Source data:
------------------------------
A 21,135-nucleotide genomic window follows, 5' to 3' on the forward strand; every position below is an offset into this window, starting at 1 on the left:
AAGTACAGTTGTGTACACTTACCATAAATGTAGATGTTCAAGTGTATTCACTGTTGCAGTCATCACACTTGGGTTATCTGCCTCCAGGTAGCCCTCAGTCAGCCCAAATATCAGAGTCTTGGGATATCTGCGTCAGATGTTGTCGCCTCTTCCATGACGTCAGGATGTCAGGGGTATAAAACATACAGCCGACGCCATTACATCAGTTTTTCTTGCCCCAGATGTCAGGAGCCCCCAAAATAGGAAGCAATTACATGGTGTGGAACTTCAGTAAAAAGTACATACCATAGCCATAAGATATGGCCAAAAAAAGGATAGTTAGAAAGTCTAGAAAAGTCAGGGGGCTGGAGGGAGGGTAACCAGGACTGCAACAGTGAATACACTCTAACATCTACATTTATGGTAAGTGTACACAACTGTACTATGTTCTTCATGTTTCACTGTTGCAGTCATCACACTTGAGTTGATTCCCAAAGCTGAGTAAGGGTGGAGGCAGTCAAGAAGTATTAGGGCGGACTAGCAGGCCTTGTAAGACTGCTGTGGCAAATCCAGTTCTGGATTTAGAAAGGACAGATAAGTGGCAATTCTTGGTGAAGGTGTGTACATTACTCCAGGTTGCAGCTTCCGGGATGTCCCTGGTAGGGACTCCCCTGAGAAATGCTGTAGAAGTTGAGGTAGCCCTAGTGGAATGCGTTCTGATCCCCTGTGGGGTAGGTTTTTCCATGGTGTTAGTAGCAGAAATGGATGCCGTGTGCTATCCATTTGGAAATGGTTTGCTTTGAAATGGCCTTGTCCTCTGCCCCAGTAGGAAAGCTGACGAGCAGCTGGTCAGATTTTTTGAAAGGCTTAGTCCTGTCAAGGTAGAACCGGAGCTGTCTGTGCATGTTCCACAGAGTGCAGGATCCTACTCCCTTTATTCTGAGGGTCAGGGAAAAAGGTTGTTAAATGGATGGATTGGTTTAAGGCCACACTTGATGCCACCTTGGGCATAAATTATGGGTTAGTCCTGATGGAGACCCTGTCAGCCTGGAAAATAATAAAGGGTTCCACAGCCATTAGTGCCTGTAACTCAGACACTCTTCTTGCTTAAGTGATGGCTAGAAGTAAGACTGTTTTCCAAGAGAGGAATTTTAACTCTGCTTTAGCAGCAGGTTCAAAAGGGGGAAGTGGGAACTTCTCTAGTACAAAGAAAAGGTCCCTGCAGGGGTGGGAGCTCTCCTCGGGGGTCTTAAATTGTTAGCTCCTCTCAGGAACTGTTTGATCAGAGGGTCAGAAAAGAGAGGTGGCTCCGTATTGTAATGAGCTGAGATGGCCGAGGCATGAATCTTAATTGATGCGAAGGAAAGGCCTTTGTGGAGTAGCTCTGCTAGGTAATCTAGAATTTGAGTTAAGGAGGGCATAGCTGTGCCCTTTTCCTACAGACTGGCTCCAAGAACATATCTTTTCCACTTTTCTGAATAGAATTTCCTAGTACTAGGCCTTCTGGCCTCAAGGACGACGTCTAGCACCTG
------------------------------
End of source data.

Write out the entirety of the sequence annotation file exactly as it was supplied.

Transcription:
A 21,135-nucleotide genomic window follows, 5' to 3' on the forward strand; every position below is an offset into this window, starting at 1 on the left:
AAGTACAGTTGTGTACACTTACCATAAATGTAGATGTTCAAGTGTATTCACTGTTGCAGTCATCACACTTGGGTTATCTGCCTCCAGGTAGCCCTCAGTCAGCCCAAATATCAGAGTCTTGGGATATCTGCGTCAGATGTTGTCGCCTCTTCCATGACGTCAGGATGTCAGGGGTATAAAACATACAGCCGACGCCATTACATCAGTTTTTCTTGCCCCAGATGTCAGGAGCCCCCAAAATAGGAAGCAATTACATGGTGTGGAACTTCAGTAAAAAGTACATACCATAGCCATAAGATATGGCCAAAAAAAGGATAGTTAGAAAGTCTAGAAAAGTCAGGGGGCTGGAGGGAGGGTAACCAGGACTGCAACAGTGAATACACTCTAACATCTACATTTATGGTAAGTGTACACAACTGTACTATGTTCTTCATGTTTCACTGTTGCAGTCATCACACTTGAGTTGATTCCCAAAGCTGAGTAAGGGTGGAGGCAGTCAAGAAGTATTAGGGCGGACTAGCAGGCCTTGTAAGACTGCTGTGGCAAATCCAGTTCTGGATTTAGAAAGGACAGATAAGTGGCAATTCTTGGTGAAGGTGTGTACATTACTCCAGGTTGCAGCTTCCGGGATGTCCCTGGTAGGGACTCCCCTGAGAAATGCTGTAGAAGTTGAGGTAGCCCTAGTGGAATGCGTTCTGATCCCCTGTGGGGTAGGTTTTTCCATGGTGTTAGTAGCAGAAATGGATGCCGTGTGCTATCCATTTGGAAATGGTTTGCTTTGAAATGGCCTTGTCCTCTGCCCCAGTAGGAAAGCTGACGAGCAGCTGGTCAGATTTTTTGAAAGGCTTAGTCCTGTCAAGGTAGAACCGGAGCTGTCTGTGCATGTTCCACAGAGTGCAGGATCCTACTCCCTTTATTCTGAGGGTCAGGGAAAAAGGTTGTTAAATGGATGGATTGGTTTAAGGCCACACTTGATGCCACCTTGGGCATAAATTATGGGTTAGTCCTGATGGAGACCCTGTCAGCCTGGAAAATAATAAAGGGTTCCACAGCCATTAGTGCCTGTAACTCAGACACTCTTCTTGCTTAAGTGATGGCTAGAAGTAAGACTGTTTTCCAAGAGAGGAATTTTAACTCTGCTTTAGCAGCAGGTTCAAAAGGGGGAAGTGGGAACTTCTCTAGTACAAAGAAAAGGTCCCTGCAGGGGTGGGAGCTCTCCTCGGGGGTCTTAAATTGTTAGCTCCTCTCAGGAACTGTTTGATCAGAGGGTCAGAAAAGAGAGGTGGCTCCGTATTGTAATGAGCTGAGATGGCCGAGGCATGAATCTTAATTGATGCGAAGGAAAGGCCTTTGTGGAGTAGCTCTGCTAGGTAATCTAGAATTTGAGTTAAGGAGGGCATAGCTGTGCCCTTTTCCTACAGACTGGCTCCAAGAACATATCTTTTCCACTTTTCTGAATAGAATTTCCTAGTACTAGGCCTTCTGGCCTCAAGGACGACGTCTAGCACCTG